In order to give some impression about the magnitude of aberration induced measurement errors we will calculate the relative measurement errors for the optical system, which is aberration-free (SI=0,SII=0,SIII=0,SIV=0,SV=0,SVI=0) for an object at infinity. Let the optical system has the f-number F 0 = 5 and the transverse magnification in pupils of the optical system is mP = 1. The focal length of the optical system is f=300  mmand the image size is y=5  mm.

Example 1

Firstly, we determine the relative measurement error that is obtained using the geometrical theory of optical imaging for values of the transverse magnification m = - 0.5 and m = - 1. The relative measurement error εg(m,mP) expressed in percents can be calculated according to Eq. (9)

εg(m,mP)=100δy/y=100ϕ(m,mP)/F02.

We obtain for the first case δy=0.0085  mm, εg(0.5,1)=0.17%, and for the second case δy=0.0125  mm, εg(1,1)=0.25%. Figure 2 presents spot diagrams for different values of transverse magnification m. Transverse ray aberrations dx and dy in Fig. 2 are expressed in millimeters.

 

Fig. 2 Spot diagrams for different values of transverse magnification m.

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Example 2

Further, we can calculate the relative measurement error that is obtained using the diffraction theory of optical imaging for the same optical system and same values of the transverse magnification m = - 0.5 and m = - 1. The relative measurement error εd(m,mP) expressed in percents can be calculated according to Eq. (32)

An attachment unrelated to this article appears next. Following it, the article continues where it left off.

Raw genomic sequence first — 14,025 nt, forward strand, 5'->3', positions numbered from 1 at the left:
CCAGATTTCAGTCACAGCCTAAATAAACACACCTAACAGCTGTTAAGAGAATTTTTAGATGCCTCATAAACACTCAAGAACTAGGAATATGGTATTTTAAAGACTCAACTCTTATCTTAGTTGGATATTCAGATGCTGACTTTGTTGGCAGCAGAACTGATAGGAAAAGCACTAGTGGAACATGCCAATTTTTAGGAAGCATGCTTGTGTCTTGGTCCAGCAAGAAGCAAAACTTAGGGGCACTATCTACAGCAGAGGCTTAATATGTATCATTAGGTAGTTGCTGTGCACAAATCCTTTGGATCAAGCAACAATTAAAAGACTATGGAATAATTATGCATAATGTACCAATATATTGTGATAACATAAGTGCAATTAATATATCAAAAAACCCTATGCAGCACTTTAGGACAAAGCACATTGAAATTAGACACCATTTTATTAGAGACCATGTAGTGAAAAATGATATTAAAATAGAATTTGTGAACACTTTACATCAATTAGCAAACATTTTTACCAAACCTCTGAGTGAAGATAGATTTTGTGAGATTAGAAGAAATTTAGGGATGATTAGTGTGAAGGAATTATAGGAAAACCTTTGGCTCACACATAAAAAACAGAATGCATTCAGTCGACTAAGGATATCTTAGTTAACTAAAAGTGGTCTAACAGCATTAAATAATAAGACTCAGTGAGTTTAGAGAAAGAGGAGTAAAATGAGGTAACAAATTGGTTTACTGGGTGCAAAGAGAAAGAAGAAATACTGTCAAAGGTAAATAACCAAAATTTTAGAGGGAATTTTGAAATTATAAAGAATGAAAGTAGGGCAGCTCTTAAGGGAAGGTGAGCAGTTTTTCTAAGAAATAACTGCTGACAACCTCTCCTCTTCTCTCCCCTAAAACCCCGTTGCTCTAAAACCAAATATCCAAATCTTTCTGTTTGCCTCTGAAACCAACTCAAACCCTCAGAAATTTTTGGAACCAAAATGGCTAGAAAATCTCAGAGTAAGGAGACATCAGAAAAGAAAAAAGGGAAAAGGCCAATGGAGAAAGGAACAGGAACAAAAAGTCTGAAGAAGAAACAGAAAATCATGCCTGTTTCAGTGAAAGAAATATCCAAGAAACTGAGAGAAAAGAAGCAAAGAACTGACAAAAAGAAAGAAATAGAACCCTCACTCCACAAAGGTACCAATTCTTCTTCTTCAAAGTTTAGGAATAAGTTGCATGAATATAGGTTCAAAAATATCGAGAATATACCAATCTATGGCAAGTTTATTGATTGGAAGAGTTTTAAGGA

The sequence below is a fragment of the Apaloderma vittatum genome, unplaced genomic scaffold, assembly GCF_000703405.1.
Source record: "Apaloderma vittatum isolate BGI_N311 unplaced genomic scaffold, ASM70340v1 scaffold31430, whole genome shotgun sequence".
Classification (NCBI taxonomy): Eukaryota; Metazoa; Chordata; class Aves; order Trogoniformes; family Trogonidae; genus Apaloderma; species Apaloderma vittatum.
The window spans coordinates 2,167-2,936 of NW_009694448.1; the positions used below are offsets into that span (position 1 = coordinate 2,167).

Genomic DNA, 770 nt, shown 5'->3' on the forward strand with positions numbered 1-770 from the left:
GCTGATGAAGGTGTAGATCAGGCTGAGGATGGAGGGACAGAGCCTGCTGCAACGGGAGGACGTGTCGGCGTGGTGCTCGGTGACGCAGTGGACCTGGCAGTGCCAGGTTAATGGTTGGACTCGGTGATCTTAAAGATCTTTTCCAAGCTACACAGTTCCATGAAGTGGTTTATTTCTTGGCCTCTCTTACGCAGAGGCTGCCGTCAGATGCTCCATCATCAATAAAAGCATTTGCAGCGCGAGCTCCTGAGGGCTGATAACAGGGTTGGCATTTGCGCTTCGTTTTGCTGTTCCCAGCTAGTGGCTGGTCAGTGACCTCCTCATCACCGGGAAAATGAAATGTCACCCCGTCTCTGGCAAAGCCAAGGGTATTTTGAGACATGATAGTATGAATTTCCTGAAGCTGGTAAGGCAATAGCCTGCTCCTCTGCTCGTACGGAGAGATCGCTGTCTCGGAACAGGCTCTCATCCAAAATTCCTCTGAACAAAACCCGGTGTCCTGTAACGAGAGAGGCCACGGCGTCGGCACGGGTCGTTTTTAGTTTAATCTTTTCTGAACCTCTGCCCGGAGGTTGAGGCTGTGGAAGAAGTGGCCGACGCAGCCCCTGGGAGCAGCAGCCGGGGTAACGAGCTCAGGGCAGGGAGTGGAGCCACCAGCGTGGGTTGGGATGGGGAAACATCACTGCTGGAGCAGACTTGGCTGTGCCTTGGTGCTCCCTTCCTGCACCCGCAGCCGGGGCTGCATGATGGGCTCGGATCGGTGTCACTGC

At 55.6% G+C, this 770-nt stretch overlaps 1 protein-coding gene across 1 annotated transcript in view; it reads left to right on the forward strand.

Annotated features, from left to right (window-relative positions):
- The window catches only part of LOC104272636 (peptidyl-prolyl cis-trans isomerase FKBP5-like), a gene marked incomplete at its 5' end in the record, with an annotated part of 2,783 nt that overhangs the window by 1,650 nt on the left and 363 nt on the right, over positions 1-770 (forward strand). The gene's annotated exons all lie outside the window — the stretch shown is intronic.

εd(m,mP)=100y0/y=100ψ(m,mP)/F02.

We obtain for the first case εd(0.5,1)=0.11%, and for the second case εd(1,1)=0.16%. We can clearly see from previous examples that the measurement error is not insignificant for high accuracy measurements.

Example 3

We will show how accurately describes the third-order theory a real example of a collimator objective lens. Consider two element achromatic objective lens with the focal length f' = 100 mm and the f-number F = 10. The design parameters of the objective lens are given in Table 1 , where r is the radius of curvature and d is the axial thickness. Table 2 presents values of longitudinal spherical aberration (ΔsIII,Δsexact), tangential coma (KIII, Kexact) and astigmatism (astIII,astexact), calculated using third-order aberration coefficients SI, SII, SIII (index ″III″) and the exact calculation by ray tracing (index ″exact″). As one can see from Table 2 the third-order theory gives sufficiently accurate results that are practically the same as the exact values obtained by ray tracing.

Tables Icon

Table 1. Achromatic Objective Lens (f' = 100 mm, F = 10)

Tables Icon

Table 2. Aberrations – Exact and Approximate Calculation Example 4

Furthermore, we will analyze the accuracy of error calculation using Eq. (9) by a comparison with exact calculations using ZEMAX software. Considering the optical system with parameters described in Table 3 . This optical system has very small residual aberrations and one can consider the system practically as diffraction limited.

Tables Icon

Table 3. Parameters of the Optical System

Assume now that the optical system forms images of objects in different distances from the optical system with the transverse magnification m. The paraxial image height was chosen y=10  mm. Table 4 presents calculations using Eq. (9) and ZEMAX software. As one can see from Table 4, Eq. (9) gives results which differ from the exact calculation using ZEMAX only 7.6% on average. This can be considered as a good agreement. The third-order aberration theory provides sufficiently accurate results for estimation of measurement errors due to the varying distance of the measured object from the optical system, even in the case when we do not know detailed parameters of the optical system.

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Table 4. Comparison of Results Between Derived Equations and Exact Calculations with ZEMAX Software

6. Summary